When a veterinary rehab specialist decides to use a massage gun to tackle a health condition or just give the pet some TLC, the exact attachment shape and material, as well as the power setting used, will depend on the size of the animal and the area being treated, says Dr. Brunke. (A horse can tolerate a higher intensity and frequency than, say, a Chihuahua, he explains.) But most often, veterinarians will use a soft, mini tennis ball-shaped foam head at the lowest power setting available, then gradually increase the intensity if they see fit, he explains. They'll usually stick to using it on the animal's thighs, back, shoulders, and triceps, spending five to 10 minutes on each area, he explains.
So, Can You Use a Massage Gun On Your Own Pet?
In short, it's not advisable if you're not trained on the exact areas to avoid and the pressure to apply, says Dr. Brunke. That means, with the vast majority of pet owners, a lot could go wrong. "The amount of force that the massage guns generate is designed for people, so if you inadvertently use them over the ribs on your dog or cat, or if you use it on the wrong settings, you could actually damage and bruise their lungs," says Dr. Brunke. Because of that powerful pounding, rabbits, birds, hamsters, and other tiny animals with super light bones should never receive massage gun treatments, he adds.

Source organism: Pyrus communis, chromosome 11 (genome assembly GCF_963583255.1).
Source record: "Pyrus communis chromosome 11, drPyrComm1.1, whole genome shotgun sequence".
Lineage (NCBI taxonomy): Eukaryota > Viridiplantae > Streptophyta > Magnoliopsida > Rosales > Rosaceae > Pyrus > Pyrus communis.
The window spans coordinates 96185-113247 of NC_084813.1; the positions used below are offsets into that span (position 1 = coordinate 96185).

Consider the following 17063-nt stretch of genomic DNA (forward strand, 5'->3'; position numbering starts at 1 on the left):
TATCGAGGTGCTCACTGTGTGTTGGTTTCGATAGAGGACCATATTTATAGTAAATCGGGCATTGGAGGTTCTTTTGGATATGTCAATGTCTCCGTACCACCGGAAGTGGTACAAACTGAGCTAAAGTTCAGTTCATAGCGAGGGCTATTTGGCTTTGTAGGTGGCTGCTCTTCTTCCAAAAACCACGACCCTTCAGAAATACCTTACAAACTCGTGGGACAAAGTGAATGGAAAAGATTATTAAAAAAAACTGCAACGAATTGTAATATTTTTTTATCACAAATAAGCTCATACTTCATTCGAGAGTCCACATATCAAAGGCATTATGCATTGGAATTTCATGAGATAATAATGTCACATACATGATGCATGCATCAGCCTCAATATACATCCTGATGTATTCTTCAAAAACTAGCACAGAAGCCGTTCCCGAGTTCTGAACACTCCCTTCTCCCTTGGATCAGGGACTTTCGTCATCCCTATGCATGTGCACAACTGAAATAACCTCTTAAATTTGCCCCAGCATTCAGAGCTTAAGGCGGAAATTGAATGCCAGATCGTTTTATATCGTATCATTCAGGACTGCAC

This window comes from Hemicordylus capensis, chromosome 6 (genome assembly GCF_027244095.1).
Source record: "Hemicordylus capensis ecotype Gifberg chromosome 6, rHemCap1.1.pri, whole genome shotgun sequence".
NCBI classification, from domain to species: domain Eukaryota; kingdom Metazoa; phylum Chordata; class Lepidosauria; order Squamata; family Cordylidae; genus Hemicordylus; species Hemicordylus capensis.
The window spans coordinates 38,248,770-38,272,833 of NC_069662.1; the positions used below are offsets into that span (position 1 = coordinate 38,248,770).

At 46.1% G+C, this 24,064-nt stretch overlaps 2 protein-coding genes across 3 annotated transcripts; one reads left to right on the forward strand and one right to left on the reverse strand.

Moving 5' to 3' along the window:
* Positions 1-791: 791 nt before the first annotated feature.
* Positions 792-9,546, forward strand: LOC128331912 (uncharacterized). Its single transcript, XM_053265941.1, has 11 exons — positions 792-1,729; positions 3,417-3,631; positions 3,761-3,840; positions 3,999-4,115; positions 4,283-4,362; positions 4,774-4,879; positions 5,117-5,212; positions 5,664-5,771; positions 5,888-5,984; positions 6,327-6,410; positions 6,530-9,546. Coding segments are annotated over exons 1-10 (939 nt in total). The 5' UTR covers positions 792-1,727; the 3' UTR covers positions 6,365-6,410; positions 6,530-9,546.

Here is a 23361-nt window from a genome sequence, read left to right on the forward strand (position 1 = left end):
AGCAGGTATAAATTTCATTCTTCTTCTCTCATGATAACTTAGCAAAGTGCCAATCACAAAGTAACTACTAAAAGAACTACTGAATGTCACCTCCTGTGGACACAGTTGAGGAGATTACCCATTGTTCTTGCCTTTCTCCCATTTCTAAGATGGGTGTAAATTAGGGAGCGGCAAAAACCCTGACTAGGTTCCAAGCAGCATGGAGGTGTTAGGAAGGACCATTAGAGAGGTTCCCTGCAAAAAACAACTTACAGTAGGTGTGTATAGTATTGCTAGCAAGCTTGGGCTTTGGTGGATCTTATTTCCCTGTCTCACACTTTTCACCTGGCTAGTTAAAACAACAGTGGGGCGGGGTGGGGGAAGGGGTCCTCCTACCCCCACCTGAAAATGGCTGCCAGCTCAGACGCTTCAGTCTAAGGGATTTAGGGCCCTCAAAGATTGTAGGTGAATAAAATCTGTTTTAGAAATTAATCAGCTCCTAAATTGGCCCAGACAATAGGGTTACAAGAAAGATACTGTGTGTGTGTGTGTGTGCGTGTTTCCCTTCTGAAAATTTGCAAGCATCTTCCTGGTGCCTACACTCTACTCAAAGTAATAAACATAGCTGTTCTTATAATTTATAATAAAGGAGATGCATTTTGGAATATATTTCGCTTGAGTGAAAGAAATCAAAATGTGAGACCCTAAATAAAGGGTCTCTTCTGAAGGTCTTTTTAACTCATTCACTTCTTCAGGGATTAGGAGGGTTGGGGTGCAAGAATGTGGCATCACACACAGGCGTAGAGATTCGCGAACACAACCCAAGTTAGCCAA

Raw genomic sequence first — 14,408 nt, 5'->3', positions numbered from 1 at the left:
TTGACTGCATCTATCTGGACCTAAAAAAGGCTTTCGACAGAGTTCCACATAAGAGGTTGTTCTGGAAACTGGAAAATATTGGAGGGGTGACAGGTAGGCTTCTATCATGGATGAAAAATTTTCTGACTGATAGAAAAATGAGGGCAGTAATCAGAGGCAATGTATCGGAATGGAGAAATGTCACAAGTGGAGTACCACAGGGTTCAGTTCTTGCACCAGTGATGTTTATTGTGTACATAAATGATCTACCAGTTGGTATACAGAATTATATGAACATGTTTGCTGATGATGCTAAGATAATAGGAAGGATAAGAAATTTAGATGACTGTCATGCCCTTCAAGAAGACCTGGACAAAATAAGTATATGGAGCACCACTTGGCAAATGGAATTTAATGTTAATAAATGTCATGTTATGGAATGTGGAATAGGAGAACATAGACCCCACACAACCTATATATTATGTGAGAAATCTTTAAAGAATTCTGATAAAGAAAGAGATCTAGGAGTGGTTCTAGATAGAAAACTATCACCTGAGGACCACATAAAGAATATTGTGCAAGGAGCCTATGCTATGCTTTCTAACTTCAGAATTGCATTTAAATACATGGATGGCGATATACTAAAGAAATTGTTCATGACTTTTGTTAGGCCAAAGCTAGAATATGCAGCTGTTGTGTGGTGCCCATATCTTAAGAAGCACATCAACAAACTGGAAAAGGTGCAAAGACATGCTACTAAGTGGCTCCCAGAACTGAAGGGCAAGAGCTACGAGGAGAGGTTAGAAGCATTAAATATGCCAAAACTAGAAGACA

That's not to say you can't act as a masseuse for your pet. "Massage, in general, is an awesome thing for pet parents to do for their kids," says Dr. Brunke. "You can use it for arthritis or recovery from orthopedic surgery, but also just to get to know your pet more. If you pet them and massage them [regularly], you know how they normally react. If they're tender or sore one day to that same light massage touch, you know something's wrong, so it's also a great way for pet parents to be more attuned to their pet's needs." (Massage offers plenty of mental and physical health benefits for humans, too.)
To give your pampered pooch or kitty a good rubdown, settle down on the floor next to them when they're relaxed and give them gentle, gliding strokes from the tip of the nose to tail, a massage technique called effleurage, says Dr. Brunke. You can also practice petrissage, a technique involving lightly kneading your pet's thighs and triceps, he says.
If you're still interested in using a massage gun on your pet, book an appointment with a veterinarian who specializes in rehabilitation and sports medicine first, says Dr. Brunke. "It's always best to be talking with a veterinarian as to why you'd be using it," he explains. "If your pet just had their ACL repaired or they had an accident, broke their leg, and it got fixed, if you use some of these devices too soon over those healing areas, we may damage some of that recovery or slow down that recovery." If your vet thinks massage gun therapy could be beneficial, they can then teach you how to use the tool on your companion safely, says Dr. Brunke. (Related: Is CBD for Pets Healthy or Dangerous?)
Of course, some determined, fearless pets simply can't be stopped. So if your feisty feline or mighty Great Dane comes running at the sound of your massage gun vibrating and shoves you out of the way to get some action, turn that power setting down all the way, be extremely cautious about the areas it's hitting, and look for any signs of discomfort, he says. After all, unless you've become fluent in woofs and meows, your pet can't tell you to turn it off.